The UK will adopt the global sustainability standards proposed by the International Sustainability Standards Board (ISSB), a government representative has said.
The government intends to create a mechanism to endorse and adopt international standards for use in the UK, Debbie Crawshawe, accounting expert at the Department for Business, Energy and Industrial Strategy (BEIS) said at a Financial Reporting Council (FRC) webinar on Wednesday.
The shape and nature of the endorsement mechanism “has not yet been determined” and a consultation on the matter will be launched “later in the year”, said Crawshawe.
The endorsement process will take into account the complexity of existing UK regulatory frameworks relating to environmental and sustainability matters, she said.
“The existing complexity [of current frameworks], and the need for disclosure requirements to support and be consistent with government policy may well result in adaptations of the international standards to ensure suitability for UK use.”
Crawshawe told attendees that “the government will look to bring forward legislation to mandate the use of UK-adopted international sustainability standards by certain economically significant entities”.
The consultation for the upcoming legislation will cover the scope of entities required to report, taking account of the new public interest entity (PIE) definition in the government’s audit and corporate governance reform, as well as the manner in which an entity is required to report such as in annual or strategic reports, she added.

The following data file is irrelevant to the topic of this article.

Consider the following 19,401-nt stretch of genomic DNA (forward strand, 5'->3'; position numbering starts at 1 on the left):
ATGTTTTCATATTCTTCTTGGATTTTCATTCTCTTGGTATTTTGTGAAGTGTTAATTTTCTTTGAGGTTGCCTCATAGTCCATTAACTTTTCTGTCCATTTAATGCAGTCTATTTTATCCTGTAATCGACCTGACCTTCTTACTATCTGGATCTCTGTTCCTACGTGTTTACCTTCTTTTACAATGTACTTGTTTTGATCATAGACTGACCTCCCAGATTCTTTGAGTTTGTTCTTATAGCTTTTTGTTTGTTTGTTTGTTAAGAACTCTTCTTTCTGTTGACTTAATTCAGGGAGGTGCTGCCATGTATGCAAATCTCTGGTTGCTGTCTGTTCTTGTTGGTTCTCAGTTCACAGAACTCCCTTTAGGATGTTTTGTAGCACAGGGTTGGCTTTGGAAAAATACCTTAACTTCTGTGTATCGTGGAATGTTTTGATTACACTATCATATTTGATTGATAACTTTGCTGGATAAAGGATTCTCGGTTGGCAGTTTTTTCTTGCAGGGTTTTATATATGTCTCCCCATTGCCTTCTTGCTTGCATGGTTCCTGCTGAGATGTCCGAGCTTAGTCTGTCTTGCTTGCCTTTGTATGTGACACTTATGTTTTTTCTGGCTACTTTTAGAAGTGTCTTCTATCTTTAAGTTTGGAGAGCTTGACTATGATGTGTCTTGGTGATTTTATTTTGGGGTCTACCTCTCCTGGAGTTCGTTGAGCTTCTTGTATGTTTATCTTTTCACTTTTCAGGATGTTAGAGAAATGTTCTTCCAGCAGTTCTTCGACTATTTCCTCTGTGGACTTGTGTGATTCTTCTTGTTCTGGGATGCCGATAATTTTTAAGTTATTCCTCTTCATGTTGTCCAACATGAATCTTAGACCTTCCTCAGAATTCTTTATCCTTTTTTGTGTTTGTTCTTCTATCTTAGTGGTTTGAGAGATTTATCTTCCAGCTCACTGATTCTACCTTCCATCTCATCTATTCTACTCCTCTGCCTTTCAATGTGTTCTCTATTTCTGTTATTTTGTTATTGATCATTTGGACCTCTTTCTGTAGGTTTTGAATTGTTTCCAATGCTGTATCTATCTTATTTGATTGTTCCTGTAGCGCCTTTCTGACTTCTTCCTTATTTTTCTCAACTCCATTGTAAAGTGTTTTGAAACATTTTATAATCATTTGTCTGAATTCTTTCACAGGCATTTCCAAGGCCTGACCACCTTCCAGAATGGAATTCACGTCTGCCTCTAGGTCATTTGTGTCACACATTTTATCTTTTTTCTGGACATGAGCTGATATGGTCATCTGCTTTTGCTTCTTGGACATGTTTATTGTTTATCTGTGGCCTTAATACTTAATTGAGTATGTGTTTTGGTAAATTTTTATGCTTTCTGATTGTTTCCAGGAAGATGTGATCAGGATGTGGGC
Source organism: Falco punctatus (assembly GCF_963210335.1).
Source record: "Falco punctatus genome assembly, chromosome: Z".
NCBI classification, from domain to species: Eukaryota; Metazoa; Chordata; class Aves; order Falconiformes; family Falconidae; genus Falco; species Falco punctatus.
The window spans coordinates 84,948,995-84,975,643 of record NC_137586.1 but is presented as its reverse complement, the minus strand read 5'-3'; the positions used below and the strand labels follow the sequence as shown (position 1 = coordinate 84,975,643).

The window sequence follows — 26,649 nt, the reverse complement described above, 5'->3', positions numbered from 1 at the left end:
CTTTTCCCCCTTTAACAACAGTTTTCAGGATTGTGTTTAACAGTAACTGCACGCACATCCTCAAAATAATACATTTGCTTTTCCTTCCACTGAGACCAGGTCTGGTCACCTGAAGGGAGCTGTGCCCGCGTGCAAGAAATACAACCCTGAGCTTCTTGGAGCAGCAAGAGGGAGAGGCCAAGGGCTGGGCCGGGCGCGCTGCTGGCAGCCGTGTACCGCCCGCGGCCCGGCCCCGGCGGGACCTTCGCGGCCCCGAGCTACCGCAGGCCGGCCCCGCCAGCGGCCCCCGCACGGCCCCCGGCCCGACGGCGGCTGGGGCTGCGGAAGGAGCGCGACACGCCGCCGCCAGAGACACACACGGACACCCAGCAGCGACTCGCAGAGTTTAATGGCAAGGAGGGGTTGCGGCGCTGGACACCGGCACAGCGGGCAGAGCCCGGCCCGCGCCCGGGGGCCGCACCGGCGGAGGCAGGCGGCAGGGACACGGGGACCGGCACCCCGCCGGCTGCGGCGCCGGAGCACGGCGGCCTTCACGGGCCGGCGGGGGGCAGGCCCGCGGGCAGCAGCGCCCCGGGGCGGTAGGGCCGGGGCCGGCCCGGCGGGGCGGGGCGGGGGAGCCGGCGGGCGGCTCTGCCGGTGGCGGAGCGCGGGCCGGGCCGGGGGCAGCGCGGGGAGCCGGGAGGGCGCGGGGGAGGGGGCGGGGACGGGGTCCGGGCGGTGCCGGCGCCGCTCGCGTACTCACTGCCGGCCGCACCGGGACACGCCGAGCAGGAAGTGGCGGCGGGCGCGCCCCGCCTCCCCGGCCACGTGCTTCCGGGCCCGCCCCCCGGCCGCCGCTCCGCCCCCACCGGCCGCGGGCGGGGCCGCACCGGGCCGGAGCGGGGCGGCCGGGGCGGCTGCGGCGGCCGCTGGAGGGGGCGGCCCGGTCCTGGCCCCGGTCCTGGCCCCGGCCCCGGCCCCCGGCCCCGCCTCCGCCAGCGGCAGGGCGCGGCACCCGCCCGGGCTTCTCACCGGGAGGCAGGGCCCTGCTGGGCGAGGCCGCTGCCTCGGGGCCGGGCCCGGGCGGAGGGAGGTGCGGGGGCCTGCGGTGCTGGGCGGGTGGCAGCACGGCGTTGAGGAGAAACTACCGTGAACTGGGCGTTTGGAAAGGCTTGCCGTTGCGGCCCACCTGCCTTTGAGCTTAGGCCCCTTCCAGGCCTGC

At present, the UK’s largest businesses are legally required to disclose climate-related financial information in line with the Taskforce on Climate-related Financial Disclosures (TCFD).
The ISSB’s proposed sustainability standards incorporate the TCFD reporting recommendations with industry-based disclosure requirements from the Sustainability Standards Board’s (SASB) standards.
Global adoption of sustainability disclosures
The adoption of the proposed global baseline for sustainability standards will come down to the maturity of the markets. Some critics have been sceptical that mature jurisdictions, which are advancing faster in their sustainability standards, could see the ISSB’s sustainability standards lag behind.
A noticeable comparison between the ISSB’s proposals has been the EU’s Corporate Sustainability Reporting Directive (CSRD) which comes into force in January 2023.
As part of the CSDR requirements, companies are expected to report on “double materiality” – the impact of a company on the environment, as well as the impact of climate change on a company – going beyond the current proposals outlined by the ISSB.
In April, the US Securities and Exchange Commission (SEC) proposed rules that would require public companies to disclose a range of climate-related risks including Scope 1, 2 and 3 emissions that are expected to be finalised later this year.
Sue Lloyd, vice-chair at the ISSB, told those attending the FRC webinar that the board had set up a jurisdictional steering group to bring together the SEC, European Commission’s European Financial Reporting Advisory Group (EFRAG), and representatives from the UK, China and Japan in an attempt to reduce the tension of “competing and conflicting requirements” of sustainability standards.